• Karakters_1_samenwerking

    Samenwerking | 合作

  • Karakters3_uitwisseling

    Uitwisseling | 交流

  • Karakters_6_ontwikkeling

    Ontwikkelingen | 发展

  • Karakters2_werelden verbinden

    Werelden verbinden | 国际接轨

  • Karakters_4_kennis

    Kennis | 知识

  • Karakters_5_samenwerking

    Samenwerking | 合作

"Elderly care is a huge market on the mainland, but making it a success is a challenging task. As a business operator with nearly 20 years of experience in this market, we are still groping along," said Ms Liang Yue, Manager of Guangzhou Shouxing Building. Liang’s experience in managing the business and her views on the market environment and operation of elderly care establishments on the mainland provide valuable references for Hong Kong companies interested in this market. Guangzhou Shouxing Building is a large private-sector elderly care provider offering residential care, temporary care, recreation, rehabilitation and medical services. There are different establishments under the group, including Jinpan elderly care centre, Guangzhou Shouxing Building, Dayuan nursing home, Youhao retirement home, Youhao service centre and Guangzhou Friendship Hospital. With nearly 10,000 beds in total, the group is Guangzhou's largest elderly care establishment. Nearly two decades of experience also gives it a deeper understanding of the elderly care service market on the mainland. "Demand for elderly care service has been growing as population aging accelerates. In an effort to meet market demand, we have increased our number of beds by nearly 5,000 in the past three years," said Liang. The government has also increased its policy support for and investment in elderly care establishments. The annual increase in the number of beds has been raised to 10,000 from 8,000 as originally planned, bringing the total number to 56,000 by the end of 2015 and to over 72,000 by 2020.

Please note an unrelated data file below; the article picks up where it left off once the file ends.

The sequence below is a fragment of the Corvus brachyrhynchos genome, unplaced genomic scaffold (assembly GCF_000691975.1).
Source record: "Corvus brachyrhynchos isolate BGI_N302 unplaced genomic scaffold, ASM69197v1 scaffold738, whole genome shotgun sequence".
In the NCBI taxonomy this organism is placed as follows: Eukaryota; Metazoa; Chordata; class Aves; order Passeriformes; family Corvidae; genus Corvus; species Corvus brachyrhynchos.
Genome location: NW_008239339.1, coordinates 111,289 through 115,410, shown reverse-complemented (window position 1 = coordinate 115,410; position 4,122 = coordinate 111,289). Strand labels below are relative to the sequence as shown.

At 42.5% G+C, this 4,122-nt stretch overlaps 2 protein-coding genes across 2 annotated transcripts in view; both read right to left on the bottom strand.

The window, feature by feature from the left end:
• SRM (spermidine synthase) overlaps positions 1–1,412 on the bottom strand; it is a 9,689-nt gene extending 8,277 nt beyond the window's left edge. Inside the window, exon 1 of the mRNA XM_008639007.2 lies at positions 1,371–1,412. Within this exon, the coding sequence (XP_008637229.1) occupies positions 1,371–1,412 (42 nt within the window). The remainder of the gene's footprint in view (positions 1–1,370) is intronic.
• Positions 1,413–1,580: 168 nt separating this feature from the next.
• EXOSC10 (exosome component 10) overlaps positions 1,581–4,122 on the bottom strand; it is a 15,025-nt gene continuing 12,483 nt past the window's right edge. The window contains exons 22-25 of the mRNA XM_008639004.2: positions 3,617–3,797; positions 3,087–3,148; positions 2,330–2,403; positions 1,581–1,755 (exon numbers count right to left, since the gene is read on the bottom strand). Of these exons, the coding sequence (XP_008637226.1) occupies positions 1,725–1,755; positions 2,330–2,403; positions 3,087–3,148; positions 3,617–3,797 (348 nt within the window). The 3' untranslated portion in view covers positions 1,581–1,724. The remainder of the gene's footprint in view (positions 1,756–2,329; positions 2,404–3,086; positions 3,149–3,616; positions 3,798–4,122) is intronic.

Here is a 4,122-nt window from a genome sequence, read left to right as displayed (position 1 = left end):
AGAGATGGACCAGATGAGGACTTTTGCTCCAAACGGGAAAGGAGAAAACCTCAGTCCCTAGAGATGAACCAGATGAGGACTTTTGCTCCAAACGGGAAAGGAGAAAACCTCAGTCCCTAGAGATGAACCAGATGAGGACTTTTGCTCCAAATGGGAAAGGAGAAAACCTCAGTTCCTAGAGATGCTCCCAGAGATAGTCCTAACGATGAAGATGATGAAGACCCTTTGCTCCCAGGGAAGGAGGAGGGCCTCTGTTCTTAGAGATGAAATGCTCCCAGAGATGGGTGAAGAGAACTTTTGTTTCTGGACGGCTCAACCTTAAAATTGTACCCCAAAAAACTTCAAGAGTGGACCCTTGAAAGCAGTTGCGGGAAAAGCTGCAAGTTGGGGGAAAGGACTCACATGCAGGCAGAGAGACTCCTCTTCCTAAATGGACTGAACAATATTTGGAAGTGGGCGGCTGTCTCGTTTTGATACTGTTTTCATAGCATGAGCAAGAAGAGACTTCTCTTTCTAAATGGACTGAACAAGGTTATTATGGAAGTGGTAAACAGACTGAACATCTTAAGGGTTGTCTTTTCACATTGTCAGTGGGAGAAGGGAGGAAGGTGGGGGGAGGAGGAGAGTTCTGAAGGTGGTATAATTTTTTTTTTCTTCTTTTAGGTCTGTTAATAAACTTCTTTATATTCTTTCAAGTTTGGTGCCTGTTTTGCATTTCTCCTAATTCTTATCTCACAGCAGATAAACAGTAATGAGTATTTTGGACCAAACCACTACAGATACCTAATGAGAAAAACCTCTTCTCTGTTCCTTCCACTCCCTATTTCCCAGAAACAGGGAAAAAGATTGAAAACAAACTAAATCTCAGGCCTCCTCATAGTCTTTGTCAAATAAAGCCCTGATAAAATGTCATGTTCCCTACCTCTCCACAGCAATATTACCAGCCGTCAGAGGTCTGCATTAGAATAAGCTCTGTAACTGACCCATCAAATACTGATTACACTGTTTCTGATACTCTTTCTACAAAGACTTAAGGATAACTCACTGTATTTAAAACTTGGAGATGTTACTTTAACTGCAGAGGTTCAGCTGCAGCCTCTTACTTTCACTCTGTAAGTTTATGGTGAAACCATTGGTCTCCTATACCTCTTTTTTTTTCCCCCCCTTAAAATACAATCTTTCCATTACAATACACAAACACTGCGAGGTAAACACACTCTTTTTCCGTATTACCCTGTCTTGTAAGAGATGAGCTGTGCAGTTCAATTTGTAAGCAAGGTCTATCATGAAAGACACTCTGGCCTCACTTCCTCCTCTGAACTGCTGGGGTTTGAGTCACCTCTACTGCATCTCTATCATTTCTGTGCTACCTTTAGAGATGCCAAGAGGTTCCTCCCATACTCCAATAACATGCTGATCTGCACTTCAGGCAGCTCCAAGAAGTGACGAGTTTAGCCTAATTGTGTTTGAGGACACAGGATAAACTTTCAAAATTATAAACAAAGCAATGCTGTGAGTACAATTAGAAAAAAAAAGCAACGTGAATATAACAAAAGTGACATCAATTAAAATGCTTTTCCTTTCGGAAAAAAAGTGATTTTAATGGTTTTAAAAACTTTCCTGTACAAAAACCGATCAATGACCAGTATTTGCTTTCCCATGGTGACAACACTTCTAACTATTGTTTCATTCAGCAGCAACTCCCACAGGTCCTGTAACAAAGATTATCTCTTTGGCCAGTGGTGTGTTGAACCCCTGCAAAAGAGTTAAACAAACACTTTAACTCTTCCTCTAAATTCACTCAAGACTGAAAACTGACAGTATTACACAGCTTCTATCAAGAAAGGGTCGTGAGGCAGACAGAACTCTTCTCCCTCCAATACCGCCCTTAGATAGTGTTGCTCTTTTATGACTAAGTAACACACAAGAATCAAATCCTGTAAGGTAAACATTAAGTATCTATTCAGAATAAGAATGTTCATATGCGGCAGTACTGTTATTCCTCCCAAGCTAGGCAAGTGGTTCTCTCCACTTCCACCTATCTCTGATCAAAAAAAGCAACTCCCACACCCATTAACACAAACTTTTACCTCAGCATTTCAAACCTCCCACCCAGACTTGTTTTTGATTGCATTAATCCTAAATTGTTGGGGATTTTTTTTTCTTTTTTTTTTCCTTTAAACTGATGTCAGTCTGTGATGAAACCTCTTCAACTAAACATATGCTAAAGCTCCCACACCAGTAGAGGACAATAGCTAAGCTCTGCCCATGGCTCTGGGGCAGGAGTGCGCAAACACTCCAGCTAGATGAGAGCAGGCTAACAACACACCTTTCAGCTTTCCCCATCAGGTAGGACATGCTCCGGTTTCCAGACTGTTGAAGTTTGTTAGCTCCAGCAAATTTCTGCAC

It is clear from available data that both supply and demand are on the rise, but a closer look at the occupancy rates shows that considerable differences exist between government-run and private establishments. Demand for beds in government-run institutions is quite tight and is . . . . read more 


jan booij
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